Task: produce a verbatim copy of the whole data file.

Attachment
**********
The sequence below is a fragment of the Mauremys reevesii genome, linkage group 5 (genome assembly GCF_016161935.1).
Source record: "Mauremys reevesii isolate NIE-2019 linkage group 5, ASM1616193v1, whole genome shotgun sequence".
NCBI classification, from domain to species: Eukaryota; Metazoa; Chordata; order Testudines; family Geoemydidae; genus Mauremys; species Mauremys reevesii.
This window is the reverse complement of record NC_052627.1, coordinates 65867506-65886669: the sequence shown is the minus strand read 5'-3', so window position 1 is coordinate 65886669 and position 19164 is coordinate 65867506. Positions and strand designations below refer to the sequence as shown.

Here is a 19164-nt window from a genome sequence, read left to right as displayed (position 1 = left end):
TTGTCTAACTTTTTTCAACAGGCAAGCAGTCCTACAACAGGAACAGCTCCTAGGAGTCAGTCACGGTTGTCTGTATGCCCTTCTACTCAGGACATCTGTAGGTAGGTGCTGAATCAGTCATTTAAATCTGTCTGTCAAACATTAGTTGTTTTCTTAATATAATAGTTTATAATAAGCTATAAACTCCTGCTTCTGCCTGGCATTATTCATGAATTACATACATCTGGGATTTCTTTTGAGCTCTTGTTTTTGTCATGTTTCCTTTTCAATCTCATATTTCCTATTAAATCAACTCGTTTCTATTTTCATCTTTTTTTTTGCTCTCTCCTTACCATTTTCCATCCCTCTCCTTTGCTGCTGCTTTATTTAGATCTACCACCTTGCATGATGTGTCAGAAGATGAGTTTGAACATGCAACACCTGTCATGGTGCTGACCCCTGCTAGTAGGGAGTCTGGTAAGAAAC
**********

The sequence below is a fragment of the Mauremys reevesii genome, linkage group 5 (genome assembly GCF_016161935.1).
Source record: "Mauremys reevesii isolate NIE-2019 linkage group 5, ASM1616193v1, whole genome shotgun sequence".
NCBI classification, from domain to species: Eukaryota; Metazoa; Chordata; order Testudines; family Geoemydidae; genus Mauremys; species Mauremys reevesii.
This window is the reverse complement of record NC_052627.1, coordinates 65867506-65886669: the sequence shown is the minus strand read 5'-3', so window position 1 is coordinate 65886669 and position 19164 is coordinate 65867506. Positions and strand designations below refer to the sequence as shown.

Here is a 19164-nt window from a genome sequence, read left to right as displayed (position 1 = left end):
TTGTCTAACTTTTTTCAACAGGCAAGCAGTCCTACAACAGGAACAGCTCCTAGGAGTCAGTCACGGTTGTCTGTATGCCCTTCTACTCAGGACATCTGTAGGTAGGTGCTGAATCAGTCATTTAAATCTGTCTGTCAAACATTAGTTGTTTTCTTAATATAATAGTTTATAATAAGCTATAAACTCCTGCTTCTGCCTGGCATTATTCATGAATTACATACATCTGGGATTTCTTTTGAGCTCTTGTTTTTGTCATGTTTCCTTTTCAATCTCATATTTCCTATTAAATCAACTCGTTTCTATTTTCATCTTTTTTTTTGCTCTCTCCTTACCATTTTCCATCCCTCTCCTTTGCTGCTGCTTTATTTAGATCTACCACCTTGCATGATGTGTCAGAAGATGAGTTTGAACATGCAACACCTGTCATGGTGCTGACCCCTGCTAGTAGGGAGTCTGGTAAGAAAC